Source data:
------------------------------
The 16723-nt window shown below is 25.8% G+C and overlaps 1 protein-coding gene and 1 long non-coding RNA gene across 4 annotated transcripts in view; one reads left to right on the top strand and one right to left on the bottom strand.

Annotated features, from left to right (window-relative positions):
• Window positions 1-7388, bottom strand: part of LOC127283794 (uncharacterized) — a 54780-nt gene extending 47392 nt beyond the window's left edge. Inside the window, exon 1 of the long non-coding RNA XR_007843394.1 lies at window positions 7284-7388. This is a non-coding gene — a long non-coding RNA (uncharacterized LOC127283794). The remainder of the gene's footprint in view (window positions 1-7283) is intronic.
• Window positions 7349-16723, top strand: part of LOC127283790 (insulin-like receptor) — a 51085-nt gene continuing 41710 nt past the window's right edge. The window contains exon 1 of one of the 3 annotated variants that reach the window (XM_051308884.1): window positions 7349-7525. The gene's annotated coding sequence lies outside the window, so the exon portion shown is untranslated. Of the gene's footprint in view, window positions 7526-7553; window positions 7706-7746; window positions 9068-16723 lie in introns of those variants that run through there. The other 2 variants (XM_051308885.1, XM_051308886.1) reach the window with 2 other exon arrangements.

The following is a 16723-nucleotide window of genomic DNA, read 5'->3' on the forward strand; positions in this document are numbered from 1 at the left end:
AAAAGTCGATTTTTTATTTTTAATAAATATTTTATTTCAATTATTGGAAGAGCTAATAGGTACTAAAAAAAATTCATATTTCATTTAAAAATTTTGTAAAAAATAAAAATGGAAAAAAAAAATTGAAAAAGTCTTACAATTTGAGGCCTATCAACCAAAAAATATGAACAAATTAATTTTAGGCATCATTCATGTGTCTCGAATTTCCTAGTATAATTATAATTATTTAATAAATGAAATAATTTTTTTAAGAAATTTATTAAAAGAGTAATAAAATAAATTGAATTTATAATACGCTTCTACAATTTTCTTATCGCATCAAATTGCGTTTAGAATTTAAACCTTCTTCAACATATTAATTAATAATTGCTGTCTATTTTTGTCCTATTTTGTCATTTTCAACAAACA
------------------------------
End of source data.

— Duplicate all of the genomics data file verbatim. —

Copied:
The 16723-nt window shown below is 25.8% G+C and overlaps 1 protein-coding gene and 1 long non-coding RNA gene across 4 annotated transcripts in view; one reads left to right on the top strand and one right to left on the bottom strand.

Annotated features, from left to right (window-relative positions):
• Window positions 1-7388, bottom strand: part of LOC127283794 (uncharacterized) — a 54780-nt gene extending 47392 nt beyond the window's left edge. Inside the window, exon 1 of the long non-coding RNA XR_007843394.1 lies at window positions 7284-7388. This is a non-coding gene — a long non-coding RNA (uncharacterized LOC127283794). The remainder of the gene's footprint in view (window positions 1-7283) is intronic.
• Window positions 7349-16723, top strand: part of LOC127283790 (insulin-like receptor) — a 51085-nt gene continuing 41710 nt past the window's right edge. The window contains exon 1 of one of the 3 annotated variants that reach the window (XM_051308884.1): window positions 7349-7525. The gene's annotated coding sequence lies outside the window, so the exon portion shown is untranslated. Of the gene's footprint in view, window positions 7526-7553; window positions 7706-7746; window positions 9068-16723 lie in introns of those variants that run through there. The other 2 variants (XM_051308885.1, XM_051308886.1) reach the window with 2 other exon arrangements.

The following is a 16723-nucleotide window of genomic DNA, read 5'->3' on the forward strand; positions in this document are numbered from 1 at the left end:
AAAAGTCGATTTTTTATTTTTAATAAATATTTTATTTCAATTATTGGAAGAGCTAATAGGTACTAAAAAAAATTCATATTTCATTTAAAAATTTTGTAAAAAATAAAAATGGAAAAAAAAAATTGAAAAAGTCTTACAATTTGAGGCCTATCAACCAAAAAATATGAACAAATTAATTTTAGGCATCATTCATGTGTCTCGAATTTCCTAGTATAATTATAATTATTTAATAAATGAAATAATTTTTTTAAGAAATTTATTAAAAGAGTAATAAAATAAATTGAATTTATAATACGCTTCTACAATTTTCTTATCGCATCAAATTGCGTTTAGAATTTAAACCTTCTTCAACATATTAATTAATAATTGCTGTCTATTTTTGTCCTATTTTGTCATTTTCAACAAACA